Tom Usher wrote or added | This article doesn't mention the most important aspect and that's the Shiite-Christian divide in Lebanon with certain of the Christians having sided with the Israelis when Israel was occupying Lebanon against the Palestinian refugees driven from Palestine via ethnic cleansing by the Zionists. You can be pretty sure that the cabinet split along religious lines.
In 1982, Israel, under Ariel Sharon's leadership of the Israel forces in Lebanon, highly facilitated the Christians massacring of many hundreds of unarmed Palestinians (men, women, and children) trapped in a refugee camp known as Sabra and Shatila.
It led to Sharon being nicknamed the butcher of Lebanon. It was due to this, among other things, that it was shocking that Israel elected him Prime Minister — spoke volumes about the Zionists' stone-cold hearts.
It's also why I didn't trust him at all concerning his "withdrawal" from Gaza. I said then that it was just a way of getting Israelis out of the way for when Sharon turns on the Gazans to attack them mercilessly, as Israel did even though Sharon was a vegetable after his massive stroke.
Thomas Smitherman: However, things have changed since the 80s, Tom. The Sunni-Shi'a conflict is far more polarising, with the Christians in the middle (or somewhat split down the middle, half on each side). When Israel attacked Lebanon a few years ago, I recall a poll asking people if they support Hizbollah's defence of the country. With Shi'a, as you can imagine, it was near unanimous...with Sunnis, it was a general, but not impressive, majority...with Christians it was around 80% or so. Most Lebanese Christians are anti-Israel, even apparently those supporting the formerly militant Maronite Lebanese Forces (I have noticed some expat Lebanese Falangists on the web who only have good things to say about Israel, but I think they are far from power).
Hariri, on the other hand, is a Saudi agent. It is largely his boys who were pro-abstention.
Yes, I saw the poll too. I read Fisk and others on it too. I'm not in the dark concerning the interpretation of the poll — point of view. I just don't buy it. The Lebanese Christians are being more calculating than they are being concerned for the Gazans.
However, things haven't healed there. It's a Band-Aid that's covering serious splits that when looked into deeply, do run along a Christian-Shiite divide but also a Christian-Muslim divide. I'm not saying that it's not artificially stimulated. It is, just as the sectarian rift in Iraq was US/UK El Salvador option tactics (false-flag mosque bombings, just as in Iran). The trouble is that the US does exploit cracks. The cracks are too easily exploited because there are fundamental differences that even when the people say, "We used to get along fine," doesn't stop them from attacking each other, even when they know damn well that it was the US that got them all revved up. If the divide were not real, those people would band together against the US. That's the whole Ummah thing. They can't do it though because the Shiite are bloodline oriented whereas the Sunni are spiritline, and the boys at the Pentagon know it only too well.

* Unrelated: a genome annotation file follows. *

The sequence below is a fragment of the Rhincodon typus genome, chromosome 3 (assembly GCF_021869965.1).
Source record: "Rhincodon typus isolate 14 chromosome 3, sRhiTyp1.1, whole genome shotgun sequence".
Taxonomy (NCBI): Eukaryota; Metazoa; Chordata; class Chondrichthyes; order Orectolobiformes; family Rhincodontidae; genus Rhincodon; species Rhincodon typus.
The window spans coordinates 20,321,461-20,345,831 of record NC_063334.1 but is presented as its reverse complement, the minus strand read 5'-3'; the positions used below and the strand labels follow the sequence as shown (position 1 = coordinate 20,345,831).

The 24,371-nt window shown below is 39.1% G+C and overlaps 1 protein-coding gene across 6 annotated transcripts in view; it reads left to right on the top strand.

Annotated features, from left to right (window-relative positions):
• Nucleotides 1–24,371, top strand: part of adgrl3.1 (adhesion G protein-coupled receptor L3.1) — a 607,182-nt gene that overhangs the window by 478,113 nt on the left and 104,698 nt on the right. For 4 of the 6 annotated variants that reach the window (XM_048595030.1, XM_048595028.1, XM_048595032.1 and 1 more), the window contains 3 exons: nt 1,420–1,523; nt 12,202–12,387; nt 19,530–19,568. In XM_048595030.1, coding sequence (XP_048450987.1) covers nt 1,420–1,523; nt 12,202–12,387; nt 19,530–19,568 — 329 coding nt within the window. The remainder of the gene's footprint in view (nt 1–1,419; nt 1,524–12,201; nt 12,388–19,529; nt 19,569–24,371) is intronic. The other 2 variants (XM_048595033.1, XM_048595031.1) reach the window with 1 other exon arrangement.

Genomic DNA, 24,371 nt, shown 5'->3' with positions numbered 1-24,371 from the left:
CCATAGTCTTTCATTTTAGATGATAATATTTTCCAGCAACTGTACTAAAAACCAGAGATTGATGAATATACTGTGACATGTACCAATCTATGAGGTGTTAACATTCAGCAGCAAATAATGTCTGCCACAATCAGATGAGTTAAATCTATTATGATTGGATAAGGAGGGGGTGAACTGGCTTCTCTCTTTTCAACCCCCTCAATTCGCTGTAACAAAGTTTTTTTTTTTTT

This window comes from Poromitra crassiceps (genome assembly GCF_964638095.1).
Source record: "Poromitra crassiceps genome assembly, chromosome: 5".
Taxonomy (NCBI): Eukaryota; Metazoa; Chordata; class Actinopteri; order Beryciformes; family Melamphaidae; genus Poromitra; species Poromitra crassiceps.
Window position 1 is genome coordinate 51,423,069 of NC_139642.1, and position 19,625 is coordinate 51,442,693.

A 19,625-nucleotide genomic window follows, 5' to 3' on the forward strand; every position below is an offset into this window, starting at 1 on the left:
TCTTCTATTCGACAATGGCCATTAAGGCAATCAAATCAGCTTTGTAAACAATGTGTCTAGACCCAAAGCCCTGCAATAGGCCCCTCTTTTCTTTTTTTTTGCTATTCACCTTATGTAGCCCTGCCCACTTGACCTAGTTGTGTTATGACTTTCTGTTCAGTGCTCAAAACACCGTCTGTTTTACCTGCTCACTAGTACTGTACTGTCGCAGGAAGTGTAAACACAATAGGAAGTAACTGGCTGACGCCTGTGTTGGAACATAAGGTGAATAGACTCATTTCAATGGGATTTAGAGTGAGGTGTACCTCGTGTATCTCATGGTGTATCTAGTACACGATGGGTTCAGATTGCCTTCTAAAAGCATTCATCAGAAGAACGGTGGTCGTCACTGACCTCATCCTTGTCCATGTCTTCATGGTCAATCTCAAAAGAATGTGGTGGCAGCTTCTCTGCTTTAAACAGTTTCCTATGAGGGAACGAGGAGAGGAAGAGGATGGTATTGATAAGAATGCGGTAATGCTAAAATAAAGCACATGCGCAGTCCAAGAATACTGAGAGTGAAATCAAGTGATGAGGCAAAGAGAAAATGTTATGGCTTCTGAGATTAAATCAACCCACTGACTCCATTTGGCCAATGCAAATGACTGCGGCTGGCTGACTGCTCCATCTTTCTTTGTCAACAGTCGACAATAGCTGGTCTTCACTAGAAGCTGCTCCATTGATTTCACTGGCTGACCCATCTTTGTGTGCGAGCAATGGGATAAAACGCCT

It's fluid. That's where I am on it.
Also, I wasn't stating that the Christians are a solid block. My point though is that if they were, they would have, and should have, sided with the Shiites on the sanctions issue because sanctions like that (based upon lies) are anti-Christ. What did you think I was saying?
In addition, I don't write here just for Facebook but for my blog (it ends up there too) where I want to state some history that many youths and even plenty of adults know nothing about but just fall for the Christian-Zionist crap, such as that Sharon was a great man when, in very fact, he was an unrepentant snake in the grass — may God have mercy on his soul. I wish Sharon would have listened and heeded while he had the opportunity.
I do appreciate your knowledge on a range of subjects, so pardon me (not to be read as sarcastic) that my lead-ins insult your intelligence. It's not my intention. I write quickly, and can't flesh out every detail as if I'm spending weeks on a scholarly, re-researched, footnoted essay.
We're in a propaganda battle; and time really is of the essence, and the audience is actually the world.
I was very tired when I wrote that reply-comment immediately above, Thomas; so please forgive all the punctuation errors and typos.
Also, I wasn't sure whether your comment was being additive or whether you were under the impression that I was perhaps in a blackout on the area after the earlier 1980's (it happens, thanks to the damned mainstream corporate media). Regardless, I'm not a history-of-Lebanon expert. You certainly raised important information.
Here's a link to an also simplified article (as was my lead-in above) that if the leads are followed, does suggest more of my thinking on the subject and doesn't fail to support some of your points, especially concerning the Wahhabist front for the Saudi monarchy/dictatorship: http://www.slate.com/id/2220034
Thank you for your comments and questions, etc. While we don't see eye-to-eye on every last detail about Christianity in terms of what it is/should be, I do consider you a Christian friend and ally. Even though I'm not heavy on the liturgical, as you know, I would attend a service with you and have no problem with sharing the cup and bread and with singing good hymns in praise, etc. I might avoid some of the creeds and don't need smoke in my face or water thrown on me (meant light-heartedly), but otherwise....
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